3/27/2018

Fire on Wheels

Handling food truck fires and explosions

By Eric Gilkey

CLM’s Retail, Restaurant, and Hospitality Community presented a webinar that looked at recent food truck fires and explosions in order to highlight and educate listeners on the risks while also addressing the opportunities for developing recovery claims and potential liabilities.

12:00:55 p.m.

THE SPEAKERS
Kathleen R. LaVallie, claims consultant with CNA Insurance

Karl W. Aittaniemi, senior consultant with Rimkus Consulting Group Inc.

Dean S. Rauchwerger, partner at Butler Weihmuller Katz Craig LLP

12:01:42 p.m.

Dean Rauchwerger
“Food trucks are big business, and I mean really big—$2.7 billion annually. The industry is booming across the country, becoming the go-to eatery in urban centers, community festivals, sporting events, college campuses, and concerts.”

12:02:14 p.m.

Kathleen LaVallie
“Food trucks are popular because they offer a wide variety of foods, millennials love them, and start-up costs are usually under $100,000, so they’re financially reasonable to start. You can find food trucks everywhere, but hot spots include Washington, D.C., San Diego, San Francisco, and Raleigh.”

12:04:38 p.m.

Dean Rauchwerger
“A key question in any fire or explosion loss is ‘Does this food truck explosion give rise to subrogation?’ These are recovery opportunities. Really, it’s not a question of ‘if’ but ‘when.’ Why? Because food trucks have all of the ingredients for disaster: open flames, hot equipment, electrical connections, cooking oils, cleaning chemicals, and combustible materials.”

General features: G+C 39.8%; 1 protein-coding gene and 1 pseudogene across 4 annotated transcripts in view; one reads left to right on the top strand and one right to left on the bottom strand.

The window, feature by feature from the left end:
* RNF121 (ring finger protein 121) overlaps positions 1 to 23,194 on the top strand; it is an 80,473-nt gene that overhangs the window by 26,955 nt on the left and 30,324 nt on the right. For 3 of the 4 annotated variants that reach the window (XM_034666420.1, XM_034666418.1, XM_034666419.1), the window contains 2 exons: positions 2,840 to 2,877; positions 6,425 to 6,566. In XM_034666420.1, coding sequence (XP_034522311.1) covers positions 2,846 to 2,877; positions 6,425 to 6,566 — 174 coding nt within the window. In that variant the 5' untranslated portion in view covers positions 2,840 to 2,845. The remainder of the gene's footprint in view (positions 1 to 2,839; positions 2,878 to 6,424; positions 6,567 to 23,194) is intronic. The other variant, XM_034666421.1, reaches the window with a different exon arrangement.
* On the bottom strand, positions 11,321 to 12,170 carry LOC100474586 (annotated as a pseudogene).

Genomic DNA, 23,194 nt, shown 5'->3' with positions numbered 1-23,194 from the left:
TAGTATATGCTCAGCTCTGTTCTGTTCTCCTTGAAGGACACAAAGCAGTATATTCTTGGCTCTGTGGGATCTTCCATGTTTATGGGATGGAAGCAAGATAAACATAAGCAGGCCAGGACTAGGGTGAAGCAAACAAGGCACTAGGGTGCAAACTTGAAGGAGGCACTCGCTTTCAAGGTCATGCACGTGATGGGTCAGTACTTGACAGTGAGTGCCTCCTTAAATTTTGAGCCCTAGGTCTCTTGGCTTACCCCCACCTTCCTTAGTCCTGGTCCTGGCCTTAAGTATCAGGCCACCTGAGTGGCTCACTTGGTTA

12:05:57 p.m.

Karl Aittaniemi
“Food trucks are treated as mobile commercial kitchens and have all of the same risks. Primarily what we’re seeing in losses are propane leaks and gas buildup, which subsequently leads to explosions and fires.”

12:09:13 p.m.

Kathleen LaVallie
“When it comes to investigating a food truck fire scene, time is of the essence since food trucks are often on a street or in a parking lot and you don’t have the convenience of boarding off the scene. Municipalities also want to clean it up quickly. It’s important to secure the scene and evidence; take photos; identify witnesses; and take statements quickly.”

12:12:11 p.m.

Karl Aittaniemi
“The primary hazards of a food truck are going to be the electrical systems; fuel sources such as propane; and cooking appliances like grills and deep fat fryers. A hood and duct system that ventilates cooking vapors is essential, but it’s also a place where grease can build up, which can be a fuel for a fire.”

12:19:55 p.m.

Karl Aittaniemi
“The National Fire Incident Reporting System says 60 percent of food truck fires were related to liquid propane gas leaks. Therefore, the connections and components used for these propane tanks are important, since travel vibrations are often a causation factor.”

12:25:27 p.m.

Dean Rauchwerger
“Like in many food truck fires and explosions, not only is the truck often destroyed or damaged, but also adjoining property, vehicles, and also there is the risk of bodily injuries. Those are the hazards that need to be controlled given the ‘ingredients’ that are in these trucks.”

 



Eric Gilkey is executive editor of CLM Magazine, a publication of the Claims and Litigation Management (CLM) Alliance. He may be reached at 513-273-8025, eric.gilkey@TheCLM.org.

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